The library itself supports four different backends to draw to the terminal. You can either choose from:
However, some features may only be available in one of the four.
The library is based on the principle of immediate rendering with intermediate buffers. This means that at each new frame you should build all widgets that are supposed to be part of the UI. While providing a great flexibility for rich and interactive UI, this may introduce overhead for highly dynamic content. So, the implementation try to minimize the number of ansi escapes sequences generated to draw the updated UI. In practice, given the speed of
Rust the overhead rather comes from the terminal emulator than the library itself.
Moreover, the library does not provide any input handling nor any event system and you may rely on the previously cited libraries to achieve such features.
The demo shown in the gif can be run with all available backends (
examples/*_demo.rs files). For example to see the
termion version one could run:
cargo run --example termion_demo --release -- --tick-rate 200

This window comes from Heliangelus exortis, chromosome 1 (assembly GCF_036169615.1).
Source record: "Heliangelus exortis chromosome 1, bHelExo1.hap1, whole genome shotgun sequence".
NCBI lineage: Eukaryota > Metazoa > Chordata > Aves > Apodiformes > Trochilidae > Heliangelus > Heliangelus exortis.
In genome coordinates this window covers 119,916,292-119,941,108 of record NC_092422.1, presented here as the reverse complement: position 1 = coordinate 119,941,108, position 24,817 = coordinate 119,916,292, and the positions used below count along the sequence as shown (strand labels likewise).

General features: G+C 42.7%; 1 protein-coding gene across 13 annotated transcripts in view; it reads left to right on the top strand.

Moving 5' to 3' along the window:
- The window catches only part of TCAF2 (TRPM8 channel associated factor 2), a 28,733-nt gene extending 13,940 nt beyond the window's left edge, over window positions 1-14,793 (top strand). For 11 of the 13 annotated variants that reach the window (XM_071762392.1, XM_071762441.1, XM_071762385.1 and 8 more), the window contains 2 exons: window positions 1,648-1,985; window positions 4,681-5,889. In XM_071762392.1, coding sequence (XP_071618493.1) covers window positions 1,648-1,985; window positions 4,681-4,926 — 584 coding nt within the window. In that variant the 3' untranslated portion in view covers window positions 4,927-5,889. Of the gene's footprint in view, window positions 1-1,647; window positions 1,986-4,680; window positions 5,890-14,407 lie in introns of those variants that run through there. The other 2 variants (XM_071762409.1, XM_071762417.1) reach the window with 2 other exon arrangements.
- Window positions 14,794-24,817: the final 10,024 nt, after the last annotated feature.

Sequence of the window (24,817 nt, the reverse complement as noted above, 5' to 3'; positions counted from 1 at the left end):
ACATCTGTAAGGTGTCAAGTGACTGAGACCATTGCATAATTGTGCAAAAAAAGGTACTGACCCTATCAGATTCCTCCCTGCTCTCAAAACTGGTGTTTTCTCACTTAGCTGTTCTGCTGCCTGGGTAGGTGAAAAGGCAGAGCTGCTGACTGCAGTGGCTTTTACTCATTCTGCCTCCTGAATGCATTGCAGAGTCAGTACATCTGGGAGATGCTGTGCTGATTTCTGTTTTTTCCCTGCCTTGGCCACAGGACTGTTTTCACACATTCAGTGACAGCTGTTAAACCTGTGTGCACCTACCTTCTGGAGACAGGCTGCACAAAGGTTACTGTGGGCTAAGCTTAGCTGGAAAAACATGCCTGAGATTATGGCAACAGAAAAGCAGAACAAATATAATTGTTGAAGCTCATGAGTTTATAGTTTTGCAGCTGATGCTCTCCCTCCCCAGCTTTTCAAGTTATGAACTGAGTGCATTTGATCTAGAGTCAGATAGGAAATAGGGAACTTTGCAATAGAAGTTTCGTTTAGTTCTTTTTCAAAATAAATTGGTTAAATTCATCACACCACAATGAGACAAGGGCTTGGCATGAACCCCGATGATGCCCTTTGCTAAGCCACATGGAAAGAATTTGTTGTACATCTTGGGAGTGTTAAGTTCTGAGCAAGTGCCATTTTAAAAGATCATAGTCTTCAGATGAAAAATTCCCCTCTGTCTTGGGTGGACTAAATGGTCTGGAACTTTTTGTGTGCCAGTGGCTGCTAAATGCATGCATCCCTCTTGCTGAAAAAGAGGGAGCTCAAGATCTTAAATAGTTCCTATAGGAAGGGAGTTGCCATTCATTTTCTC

tick-rate is the UI refresh rate in ms.
Beware that the
termion_demo only works on Unix platforms. If you are a Windows user, you can see the same demo using the
crossterm backend with the following command:
cargo run --example crossterm_demo --no-default-features --features="crossterm" --release -- --tick-rate 200
If the user interface contains glyphs that are not displayed correctly by your terminal, you may want to run the demo without those symbols:
cargo run --example crossterm_demo --no-default-features --features="crossterm" --release -- --tick-rate 200 --enhanced-graphics false
The library comes with the following list of widgets:
Click on each item to see the source of the example. Run the examples with with cargo (e.g. to run the demo
cargo run --example demo), and quit by pressing
You can run all examples by running
You might want to checkout Cursive for an alternative solution to build text user interfaces in Rust.